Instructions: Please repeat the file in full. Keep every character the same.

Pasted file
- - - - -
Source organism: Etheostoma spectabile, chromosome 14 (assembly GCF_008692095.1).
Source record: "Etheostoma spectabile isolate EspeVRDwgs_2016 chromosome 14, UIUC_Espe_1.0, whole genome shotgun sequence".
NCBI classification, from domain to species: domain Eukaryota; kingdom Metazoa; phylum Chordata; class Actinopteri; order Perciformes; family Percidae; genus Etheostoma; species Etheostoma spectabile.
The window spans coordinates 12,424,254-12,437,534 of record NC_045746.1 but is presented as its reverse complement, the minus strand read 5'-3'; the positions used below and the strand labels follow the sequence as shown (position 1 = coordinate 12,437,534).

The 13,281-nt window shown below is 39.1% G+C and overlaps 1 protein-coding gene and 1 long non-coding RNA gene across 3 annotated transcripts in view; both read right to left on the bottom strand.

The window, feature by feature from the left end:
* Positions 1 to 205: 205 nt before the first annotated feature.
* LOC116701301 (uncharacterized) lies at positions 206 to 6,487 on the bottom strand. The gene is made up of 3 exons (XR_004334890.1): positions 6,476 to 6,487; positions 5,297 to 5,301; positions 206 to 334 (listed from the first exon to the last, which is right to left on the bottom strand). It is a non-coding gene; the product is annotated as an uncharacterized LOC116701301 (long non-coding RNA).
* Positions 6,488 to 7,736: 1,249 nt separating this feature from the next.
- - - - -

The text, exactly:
Source organism: Etheostoma spectabile, chromosome 14 (assembly GCF_008692095.1).
Source record: "Etheostoma spectabile isolate EspeVRDwgs_2016 chromosome 14, UIUC_Espe_1.0, whole genome shotgun sequence".
NCBI classification, from domain to species: domain Eukaryota; kingdom Metazoa; phylum Chordata; class Actinopteri; order Perciformes; family Percidae; genus Etheostoma; species Etheostoma spectabile.
The window spans coordinates 12,424,254-12,437,534 of record NC_045746.1 but is presented as its reverse complement, the minus strand read 5'-3'; the positions used below and the strand labels follow the sequence as shown (position 1 = coordinate 12,437,534).

The 13,281-nt window shown below is 39.1% G+C and overlaps 1 protein-coding gene and 1 long non-coding RNA gene across 3 annotated transcripts in view; both read right to left on the bottom strand.

The window, feature by feature from the left end:
* Positions 1 to 205: 205 nt before the first annotated feature.
* LOC116701301 (uncharacterized) lies at positions 206 to 6,487 on the bottom strand. The gene is made up of 3 exons (XR_004334890.1): positions 6,476 to 6,487; positions 5,297 to 5,301; positions 206 to 334 (listed from the first exon to the last, which is right to left on the bottom strand). It is a non-coding gene; the product is annotated as an uncharacterized LOC116701301 (long non-coding RNA).
* Positions 6,488 to 7,736: 1,249 nt separating this feature from the next.